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For The Peripatetic Skier, Adventure Awaits In A “Mobile AirBNB” With Wheels.

[Editor Note: This article was written by Bill Widmer, a former full-time RVer and skiing enthusiast. He’s also a content creator, travel lover, and co-host of the Better Life Better Business podcast.]

A rolling hotel. An adventure to some, a frugal alternative to others. Credit: Frank Valentine, Upsplash

Have you ever taken a ski trip in an RV?

If not, maybe you should try it! In this guide, you’ll learn exactly how to rent an RV for your next ski trip, why you should go this way, and some suggestions on where to stay.

Taking an RV allows you to have a little tiny slice of home with you and can be way more affordable than booking a room at a resort.

RVing offers the flexibility to stay at one ski resort or to visit several. You get the convenience of being able to explore on your terms while still having the comforts of home.

The Best RVs for Cold Weather & Snow

Given that most RVs have very little insulation and not all of them have great heat, you have to choose wisely. Here are some of the best RVs to make your ski trip memorable (and not freeze your butt off):

  1. The Jayco Redhawk 26XD.  It has a pretty decent furnace (30-BTU auto-ignition) and a six-gallon water heater.
  2. The Lance 4 Seasons Travel Trailer.  This bad boy is heavily insulated to keep you warm, even if it is frigid cold outside. It also has a winterized hot water heater so you aren’t stuck with cold showers!
  3. The Forest River Arctic Wolf is great if you get one with the extreme weather package. It comes with a heavy duty furnace, an enclosed and heated underbelly, and an insulated upper decking.
  4. The Jayco 327CKTS Eagle is another awesome snow option. It comes with dual pane windows to keep in the warmth and a tankless water heater with thermostat for hot showers to warm up on demand!
  5. The Keystone Montana is a luxury fifth wheel that has insulated everything from the slide out floors to the walls to the underbelly. Pair that with a high-powered furnace and you will stay nice and toasty.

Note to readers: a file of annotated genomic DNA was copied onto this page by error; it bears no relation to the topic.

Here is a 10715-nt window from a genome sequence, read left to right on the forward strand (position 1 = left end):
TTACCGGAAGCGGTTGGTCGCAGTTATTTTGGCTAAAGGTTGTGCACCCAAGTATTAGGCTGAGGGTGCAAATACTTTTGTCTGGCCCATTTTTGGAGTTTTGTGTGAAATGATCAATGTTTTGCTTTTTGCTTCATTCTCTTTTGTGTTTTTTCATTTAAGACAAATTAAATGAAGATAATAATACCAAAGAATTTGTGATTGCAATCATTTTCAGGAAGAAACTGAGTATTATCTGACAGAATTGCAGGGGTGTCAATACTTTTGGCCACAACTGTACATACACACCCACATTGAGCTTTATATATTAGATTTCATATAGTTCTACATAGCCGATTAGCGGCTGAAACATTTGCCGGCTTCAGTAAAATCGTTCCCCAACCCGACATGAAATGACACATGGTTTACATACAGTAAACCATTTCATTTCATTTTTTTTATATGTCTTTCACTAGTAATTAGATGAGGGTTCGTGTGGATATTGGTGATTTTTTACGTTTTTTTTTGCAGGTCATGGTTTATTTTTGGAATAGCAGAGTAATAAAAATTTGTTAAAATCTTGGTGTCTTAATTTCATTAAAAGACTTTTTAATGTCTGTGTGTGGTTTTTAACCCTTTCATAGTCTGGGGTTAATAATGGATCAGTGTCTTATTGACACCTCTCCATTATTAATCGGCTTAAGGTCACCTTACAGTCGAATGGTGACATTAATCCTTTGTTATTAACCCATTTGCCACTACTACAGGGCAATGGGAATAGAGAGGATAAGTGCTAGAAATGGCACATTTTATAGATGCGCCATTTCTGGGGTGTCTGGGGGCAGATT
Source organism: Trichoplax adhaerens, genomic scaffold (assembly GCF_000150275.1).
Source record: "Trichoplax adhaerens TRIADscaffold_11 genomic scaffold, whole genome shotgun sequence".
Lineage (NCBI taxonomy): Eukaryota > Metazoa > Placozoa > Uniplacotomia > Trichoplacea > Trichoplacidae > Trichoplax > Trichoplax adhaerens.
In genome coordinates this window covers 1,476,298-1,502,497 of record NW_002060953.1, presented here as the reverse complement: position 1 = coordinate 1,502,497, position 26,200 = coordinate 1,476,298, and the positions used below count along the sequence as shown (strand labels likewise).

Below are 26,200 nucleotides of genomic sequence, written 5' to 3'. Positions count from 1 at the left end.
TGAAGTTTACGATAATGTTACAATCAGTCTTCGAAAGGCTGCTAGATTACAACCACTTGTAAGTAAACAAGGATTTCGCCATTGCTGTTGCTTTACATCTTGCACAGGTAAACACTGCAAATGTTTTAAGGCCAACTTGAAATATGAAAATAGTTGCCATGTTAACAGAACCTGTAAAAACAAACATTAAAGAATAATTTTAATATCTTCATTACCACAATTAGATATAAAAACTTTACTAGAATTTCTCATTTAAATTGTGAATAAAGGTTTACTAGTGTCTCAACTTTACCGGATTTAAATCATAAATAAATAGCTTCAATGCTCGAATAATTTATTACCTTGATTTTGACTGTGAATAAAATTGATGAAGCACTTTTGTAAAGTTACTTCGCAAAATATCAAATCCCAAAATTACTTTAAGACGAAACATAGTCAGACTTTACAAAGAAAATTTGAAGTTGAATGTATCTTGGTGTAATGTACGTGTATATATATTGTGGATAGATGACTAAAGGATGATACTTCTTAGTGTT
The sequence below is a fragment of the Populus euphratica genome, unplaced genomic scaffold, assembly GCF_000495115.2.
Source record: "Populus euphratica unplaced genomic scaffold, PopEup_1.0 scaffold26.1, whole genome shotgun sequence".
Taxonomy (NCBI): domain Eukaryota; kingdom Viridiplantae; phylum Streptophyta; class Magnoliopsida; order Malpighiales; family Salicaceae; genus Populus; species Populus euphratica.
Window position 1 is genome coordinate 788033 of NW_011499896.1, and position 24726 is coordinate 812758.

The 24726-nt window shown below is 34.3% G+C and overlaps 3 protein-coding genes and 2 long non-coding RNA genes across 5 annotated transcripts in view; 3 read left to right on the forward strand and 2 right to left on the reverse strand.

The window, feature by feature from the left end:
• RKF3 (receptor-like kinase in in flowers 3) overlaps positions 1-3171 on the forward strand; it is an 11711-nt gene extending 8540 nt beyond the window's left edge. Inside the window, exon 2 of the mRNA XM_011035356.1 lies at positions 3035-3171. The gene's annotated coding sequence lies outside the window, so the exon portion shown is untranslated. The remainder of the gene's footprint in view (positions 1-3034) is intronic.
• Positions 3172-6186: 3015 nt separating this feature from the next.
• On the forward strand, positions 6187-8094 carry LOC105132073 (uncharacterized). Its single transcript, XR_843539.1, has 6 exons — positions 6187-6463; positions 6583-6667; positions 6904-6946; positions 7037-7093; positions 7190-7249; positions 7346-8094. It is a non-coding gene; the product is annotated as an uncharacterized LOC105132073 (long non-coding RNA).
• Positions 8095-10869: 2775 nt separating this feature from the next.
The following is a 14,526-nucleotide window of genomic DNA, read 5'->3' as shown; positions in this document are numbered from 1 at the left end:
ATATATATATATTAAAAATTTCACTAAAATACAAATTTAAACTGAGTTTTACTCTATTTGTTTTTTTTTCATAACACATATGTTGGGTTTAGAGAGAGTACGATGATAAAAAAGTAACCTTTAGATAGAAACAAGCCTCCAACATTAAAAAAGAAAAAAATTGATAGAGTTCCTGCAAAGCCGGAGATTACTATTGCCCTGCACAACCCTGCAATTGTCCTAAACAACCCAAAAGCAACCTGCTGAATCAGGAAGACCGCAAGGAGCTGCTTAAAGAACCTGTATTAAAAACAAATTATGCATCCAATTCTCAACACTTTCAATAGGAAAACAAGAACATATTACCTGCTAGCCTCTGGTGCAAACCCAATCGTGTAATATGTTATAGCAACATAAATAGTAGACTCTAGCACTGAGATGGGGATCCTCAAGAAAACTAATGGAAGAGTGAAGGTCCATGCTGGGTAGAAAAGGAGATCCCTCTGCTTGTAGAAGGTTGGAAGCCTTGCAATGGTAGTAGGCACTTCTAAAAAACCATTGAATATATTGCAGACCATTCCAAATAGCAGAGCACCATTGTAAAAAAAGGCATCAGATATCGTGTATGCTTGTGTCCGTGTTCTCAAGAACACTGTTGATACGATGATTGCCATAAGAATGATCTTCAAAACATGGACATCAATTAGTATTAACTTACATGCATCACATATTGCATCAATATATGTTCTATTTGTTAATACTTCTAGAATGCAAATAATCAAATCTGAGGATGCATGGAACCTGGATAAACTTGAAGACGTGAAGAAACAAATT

How to Rent a Winter-Ready RV

If you don’t want to buy one of the above RVs (they are pretty expensive if you’re not going to use them often), renting is your best bet.

We recommend renting from a reputable peer-to-peer RV rental company, such as Outdoorsy or RVshare.

Try searching for any of the five RVs listed above. If you can’t find any of those models in the area you want to stay, search for Amenities > Heater. That’s the key ingredient you are going to need in a winter RV rental.

You can also search for handicap access if you need it. But make sure you ask the owner if their RV is winter-friendly. They are the best judge to help you decide on which camper to rent. You can message them right through the rental site or even call them if they listed their phone number.

If you need more options, click here to see a list of other winter-ready RV models.

Five Campgrounds to Stay At For Skiing

Wondering where to stay during your RV ski trip? Here are five RV campgrounds that are on or near senior-friendly ski resorts (campground on left, ski resort on right):

And that’s all there is to it! It’s an adventure and, for some, a way of life. Perhaps you’ll get the urge to go RVing on other vacations, or take it up as a lifestyle. Many seniors have hit the road and found communities of like-minded folks. Click here for more information on RVing.

If you RV, chances are you won’t be alone. Credit: Practical Motorhome

2 Comments

  1. Hi,
    We own a 36′ Winnebago and drive it five or six thousand miles a year on DRY roads. Yet, I know there are many RV parks near ski areas and lots of people drive to Mammoth and June Mountain in their RVs.

    Due to a family emergency, we lived in ours in the southern Sierra Nevada during the winter and while we made it work, it was an experience i don’t want to reenact. There’s no way I’d take it into snow country for several reasons. Here’s why. One, the systems – mostly plumbing – are susceptible to freezing. Two, heating. Without an insulated floor, the coach gets cold inside and it is hard to keep it warm when it is around zero outside.

    The thought of driving it on a snowy road is something i don’t want to contemplate and then, having to fit it with chains, OMG!!!

    If you want to drive an RV into the mountains on a snow covered road, thou art braver than I!!!

  2. we drive a large 4×4 truck and 4 season camper to Stevens Pass Resort every weekend and thoroughly love rv’ing in the winter. BUT we have propane heat, a battery, propane/electric refrigerator-freezer, LED lights and can be “off the grid ” for up to 4 days (and my husband uses a CPAP machine every night. Last night it was about 15 degrees.
    4-Season rv’s are well insulated, dual pane windows and all of our plumbing is heated. We carry extra jugs of water for “just in case”. There is nothing better than baking pizza in a snowstorm!

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